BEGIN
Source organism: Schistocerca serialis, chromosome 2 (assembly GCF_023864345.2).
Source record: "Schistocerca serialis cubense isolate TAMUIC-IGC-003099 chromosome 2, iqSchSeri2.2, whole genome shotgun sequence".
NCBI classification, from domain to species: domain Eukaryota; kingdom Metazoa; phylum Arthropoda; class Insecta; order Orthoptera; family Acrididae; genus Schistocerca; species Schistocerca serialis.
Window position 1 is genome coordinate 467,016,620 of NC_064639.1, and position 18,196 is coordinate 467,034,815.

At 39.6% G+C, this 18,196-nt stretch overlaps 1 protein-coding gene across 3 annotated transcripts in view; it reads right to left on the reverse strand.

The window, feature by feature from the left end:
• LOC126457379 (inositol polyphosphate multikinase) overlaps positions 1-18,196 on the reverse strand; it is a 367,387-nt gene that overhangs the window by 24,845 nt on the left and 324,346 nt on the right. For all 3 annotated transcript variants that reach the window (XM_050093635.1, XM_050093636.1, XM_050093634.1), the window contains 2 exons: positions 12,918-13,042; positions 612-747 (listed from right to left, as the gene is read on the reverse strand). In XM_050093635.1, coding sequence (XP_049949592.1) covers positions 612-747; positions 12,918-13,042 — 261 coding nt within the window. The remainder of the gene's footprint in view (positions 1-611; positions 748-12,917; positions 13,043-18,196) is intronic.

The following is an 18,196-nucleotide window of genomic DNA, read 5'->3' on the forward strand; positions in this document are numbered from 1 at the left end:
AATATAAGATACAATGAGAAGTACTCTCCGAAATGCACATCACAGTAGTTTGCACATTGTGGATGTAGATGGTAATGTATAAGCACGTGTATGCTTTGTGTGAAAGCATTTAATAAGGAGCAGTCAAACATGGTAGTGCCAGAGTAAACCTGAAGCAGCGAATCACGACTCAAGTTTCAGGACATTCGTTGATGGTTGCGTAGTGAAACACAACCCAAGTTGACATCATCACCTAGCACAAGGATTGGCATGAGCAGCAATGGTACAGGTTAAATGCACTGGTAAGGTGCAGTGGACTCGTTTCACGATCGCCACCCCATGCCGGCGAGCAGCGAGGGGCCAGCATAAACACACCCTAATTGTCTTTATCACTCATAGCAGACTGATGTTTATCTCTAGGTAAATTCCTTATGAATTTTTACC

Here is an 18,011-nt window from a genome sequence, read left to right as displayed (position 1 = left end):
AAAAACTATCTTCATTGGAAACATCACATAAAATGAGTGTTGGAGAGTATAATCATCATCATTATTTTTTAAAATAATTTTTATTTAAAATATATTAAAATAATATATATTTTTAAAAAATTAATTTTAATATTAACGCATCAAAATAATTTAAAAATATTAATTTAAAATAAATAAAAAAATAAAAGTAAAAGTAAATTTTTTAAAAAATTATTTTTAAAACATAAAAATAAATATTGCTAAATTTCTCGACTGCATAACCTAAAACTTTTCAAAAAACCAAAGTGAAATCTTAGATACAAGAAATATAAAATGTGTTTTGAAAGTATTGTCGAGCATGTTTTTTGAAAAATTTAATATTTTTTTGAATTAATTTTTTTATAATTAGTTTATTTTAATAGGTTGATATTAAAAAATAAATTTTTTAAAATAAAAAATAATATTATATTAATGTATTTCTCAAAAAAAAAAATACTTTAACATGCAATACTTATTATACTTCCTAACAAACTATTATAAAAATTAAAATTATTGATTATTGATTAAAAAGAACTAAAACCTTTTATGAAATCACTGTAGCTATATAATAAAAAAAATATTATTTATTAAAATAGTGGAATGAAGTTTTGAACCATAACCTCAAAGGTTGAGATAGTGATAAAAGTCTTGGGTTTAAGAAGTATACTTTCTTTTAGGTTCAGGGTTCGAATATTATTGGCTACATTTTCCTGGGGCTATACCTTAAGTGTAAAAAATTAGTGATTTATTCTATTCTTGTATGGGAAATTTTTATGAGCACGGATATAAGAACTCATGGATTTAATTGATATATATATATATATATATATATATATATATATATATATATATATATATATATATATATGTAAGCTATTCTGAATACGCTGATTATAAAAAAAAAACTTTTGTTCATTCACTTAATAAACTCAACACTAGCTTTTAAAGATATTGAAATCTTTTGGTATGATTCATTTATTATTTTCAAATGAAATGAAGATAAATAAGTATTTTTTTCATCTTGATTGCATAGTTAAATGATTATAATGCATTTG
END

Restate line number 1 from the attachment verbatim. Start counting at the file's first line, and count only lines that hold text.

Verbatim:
Source organism: Schistocerca serialis, chromosome 2 (assembly GCF_023864345.2).